Salt and sand contribute greatly to lake, river and stream pollution. Once it’s spread on parking lots, streets, sidewalks and driveways, it’s on its way to the nearest surface water and cannot be recovered.

Fifty pounds of salt, or one large bag, can pollute 10,000 gallons of water — which is equivalent to one teaspoon in a 5-gallon bucket of water, which is why municipalities are working to cut salt use while still keeping streets safe.

Dane County UW-Extension representatives have the following tips for salt use this winter:

• Always use a shovel first, especially if the pavement temperature is 32 degrees or more; don’t waste money on deicers.

• Reserve deicers for ice, not snow.

• All salt is not created equal. Various types of deicers perform differently at different temperature ranges. The most common and cheapest is sodium chloride or “rock salt”, but doesn’t work when the pavement is colder than 15 degrees. Magnesium chloride and calcium chloride cost more, but you’ll use less and it works in colder temps.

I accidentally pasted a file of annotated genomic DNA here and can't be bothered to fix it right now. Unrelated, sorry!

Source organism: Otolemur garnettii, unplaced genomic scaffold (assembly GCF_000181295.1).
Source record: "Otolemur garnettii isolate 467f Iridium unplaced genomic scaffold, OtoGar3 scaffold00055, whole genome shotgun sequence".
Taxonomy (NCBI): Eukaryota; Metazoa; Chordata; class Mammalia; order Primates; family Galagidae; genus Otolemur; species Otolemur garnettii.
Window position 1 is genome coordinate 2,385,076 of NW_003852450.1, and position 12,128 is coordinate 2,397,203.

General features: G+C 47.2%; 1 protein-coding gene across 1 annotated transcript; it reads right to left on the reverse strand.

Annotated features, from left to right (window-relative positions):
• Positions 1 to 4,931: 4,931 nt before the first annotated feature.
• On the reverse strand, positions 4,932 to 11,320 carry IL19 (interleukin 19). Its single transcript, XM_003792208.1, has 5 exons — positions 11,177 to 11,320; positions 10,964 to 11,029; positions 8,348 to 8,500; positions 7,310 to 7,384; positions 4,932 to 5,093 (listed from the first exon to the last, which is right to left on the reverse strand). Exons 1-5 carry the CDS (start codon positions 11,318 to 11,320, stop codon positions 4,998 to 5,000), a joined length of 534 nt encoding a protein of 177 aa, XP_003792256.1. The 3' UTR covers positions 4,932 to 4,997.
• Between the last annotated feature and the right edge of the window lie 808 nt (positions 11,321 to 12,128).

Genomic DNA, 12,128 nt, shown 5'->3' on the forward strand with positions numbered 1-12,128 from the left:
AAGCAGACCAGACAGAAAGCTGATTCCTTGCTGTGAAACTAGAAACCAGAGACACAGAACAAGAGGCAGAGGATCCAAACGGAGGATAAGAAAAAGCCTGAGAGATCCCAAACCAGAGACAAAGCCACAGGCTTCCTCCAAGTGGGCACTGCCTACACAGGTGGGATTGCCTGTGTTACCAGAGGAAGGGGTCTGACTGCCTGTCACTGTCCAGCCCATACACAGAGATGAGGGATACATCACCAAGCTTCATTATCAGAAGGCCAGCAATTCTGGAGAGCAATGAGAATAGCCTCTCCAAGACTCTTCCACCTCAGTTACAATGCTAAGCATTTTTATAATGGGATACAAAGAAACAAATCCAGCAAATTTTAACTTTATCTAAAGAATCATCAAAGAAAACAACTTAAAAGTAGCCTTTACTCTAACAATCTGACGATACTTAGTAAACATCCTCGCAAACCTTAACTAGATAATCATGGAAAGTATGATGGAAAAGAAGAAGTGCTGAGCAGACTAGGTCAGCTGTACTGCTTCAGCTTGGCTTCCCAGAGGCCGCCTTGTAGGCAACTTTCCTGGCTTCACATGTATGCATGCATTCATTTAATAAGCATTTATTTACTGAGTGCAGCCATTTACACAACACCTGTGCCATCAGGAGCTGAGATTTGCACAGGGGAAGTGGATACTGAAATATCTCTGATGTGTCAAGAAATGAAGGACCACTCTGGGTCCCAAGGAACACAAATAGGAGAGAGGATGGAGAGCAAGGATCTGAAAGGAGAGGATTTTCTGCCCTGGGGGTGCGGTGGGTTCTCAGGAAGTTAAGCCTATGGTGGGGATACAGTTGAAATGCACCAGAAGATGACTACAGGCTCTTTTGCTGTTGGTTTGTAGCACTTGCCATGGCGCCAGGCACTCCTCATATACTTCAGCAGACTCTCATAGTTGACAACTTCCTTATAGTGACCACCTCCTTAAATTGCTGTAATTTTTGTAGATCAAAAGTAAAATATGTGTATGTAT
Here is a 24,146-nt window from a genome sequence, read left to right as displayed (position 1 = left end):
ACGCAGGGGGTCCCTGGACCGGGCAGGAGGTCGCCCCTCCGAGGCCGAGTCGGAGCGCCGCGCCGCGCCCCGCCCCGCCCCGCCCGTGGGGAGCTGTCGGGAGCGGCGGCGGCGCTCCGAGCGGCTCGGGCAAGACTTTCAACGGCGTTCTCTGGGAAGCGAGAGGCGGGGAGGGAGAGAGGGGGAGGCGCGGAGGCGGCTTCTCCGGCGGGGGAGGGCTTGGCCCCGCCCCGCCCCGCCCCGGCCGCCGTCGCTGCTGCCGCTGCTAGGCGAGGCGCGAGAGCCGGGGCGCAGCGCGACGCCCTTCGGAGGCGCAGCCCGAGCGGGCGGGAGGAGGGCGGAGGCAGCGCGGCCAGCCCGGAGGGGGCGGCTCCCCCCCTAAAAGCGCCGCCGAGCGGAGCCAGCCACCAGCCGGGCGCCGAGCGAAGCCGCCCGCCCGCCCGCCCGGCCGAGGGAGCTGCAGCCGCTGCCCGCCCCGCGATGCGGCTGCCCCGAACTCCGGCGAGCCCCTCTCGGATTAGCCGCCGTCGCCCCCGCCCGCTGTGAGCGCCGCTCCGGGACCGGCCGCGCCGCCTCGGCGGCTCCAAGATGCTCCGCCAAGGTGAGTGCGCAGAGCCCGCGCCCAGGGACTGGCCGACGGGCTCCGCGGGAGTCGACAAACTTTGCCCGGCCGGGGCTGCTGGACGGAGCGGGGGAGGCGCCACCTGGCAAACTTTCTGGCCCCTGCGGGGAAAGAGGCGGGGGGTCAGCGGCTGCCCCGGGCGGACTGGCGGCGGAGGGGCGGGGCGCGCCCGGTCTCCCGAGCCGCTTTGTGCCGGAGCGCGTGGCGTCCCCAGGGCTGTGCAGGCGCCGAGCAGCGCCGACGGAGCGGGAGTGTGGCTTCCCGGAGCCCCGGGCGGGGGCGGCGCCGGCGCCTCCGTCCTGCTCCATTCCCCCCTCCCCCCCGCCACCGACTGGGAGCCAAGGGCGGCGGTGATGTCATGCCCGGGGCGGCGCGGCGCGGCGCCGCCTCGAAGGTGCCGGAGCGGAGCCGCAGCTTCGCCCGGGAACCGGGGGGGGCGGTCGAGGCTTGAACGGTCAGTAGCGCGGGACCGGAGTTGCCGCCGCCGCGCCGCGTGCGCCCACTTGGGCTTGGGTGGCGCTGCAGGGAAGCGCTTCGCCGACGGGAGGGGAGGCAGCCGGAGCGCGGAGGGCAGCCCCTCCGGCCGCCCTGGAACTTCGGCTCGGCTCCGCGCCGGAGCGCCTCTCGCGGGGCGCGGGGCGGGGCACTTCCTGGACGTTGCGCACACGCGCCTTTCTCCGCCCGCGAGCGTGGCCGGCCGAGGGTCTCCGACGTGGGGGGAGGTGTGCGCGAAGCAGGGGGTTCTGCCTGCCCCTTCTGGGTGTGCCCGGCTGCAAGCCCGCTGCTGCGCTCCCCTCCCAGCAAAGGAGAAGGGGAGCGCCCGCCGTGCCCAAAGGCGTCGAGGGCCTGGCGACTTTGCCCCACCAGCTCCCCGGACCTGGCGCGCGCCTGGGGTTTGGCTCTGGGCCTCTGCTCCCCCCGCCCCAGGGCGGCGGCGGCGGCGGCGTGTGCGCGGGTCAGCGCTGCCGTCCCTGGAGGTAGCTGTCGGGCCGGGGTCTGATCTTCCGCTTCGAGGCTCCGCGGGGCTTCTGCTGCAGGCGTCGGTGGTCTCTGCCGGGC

• Consider getting a pavement thermometer to help determine pavement temperatures, which can vary widely depending on how much sun shines on your driveway.

• Measure your sidewalk and driveway so you know how much you need. A general guideline is to use 1-3 cups of salt per 1,000 square feet. Don’t waste money by using more than is needed.

• Use liquid salt to the pavement before the storm and shovel a little while it’s snowing. After the storm, shovel before using any salt. Often, you won’t need any.

• You can use 30 percent less if you wet your salt with some water before applying it.

• While salt is sometimes mixed with sand to keep the sand from freezing into a solid block, it’s not a good idea to use both at the same time on your sidewalk. The salt will melt the ice, but if it refreezes, the sand can be frozen below the surface where it can’t do any good. Choose one or the other. Try removing the ice by hand first before using either sand or salt.

• If you have an area that tends to ice up, consider making it a priority to remedy next summer so you won’t need to deice in the future.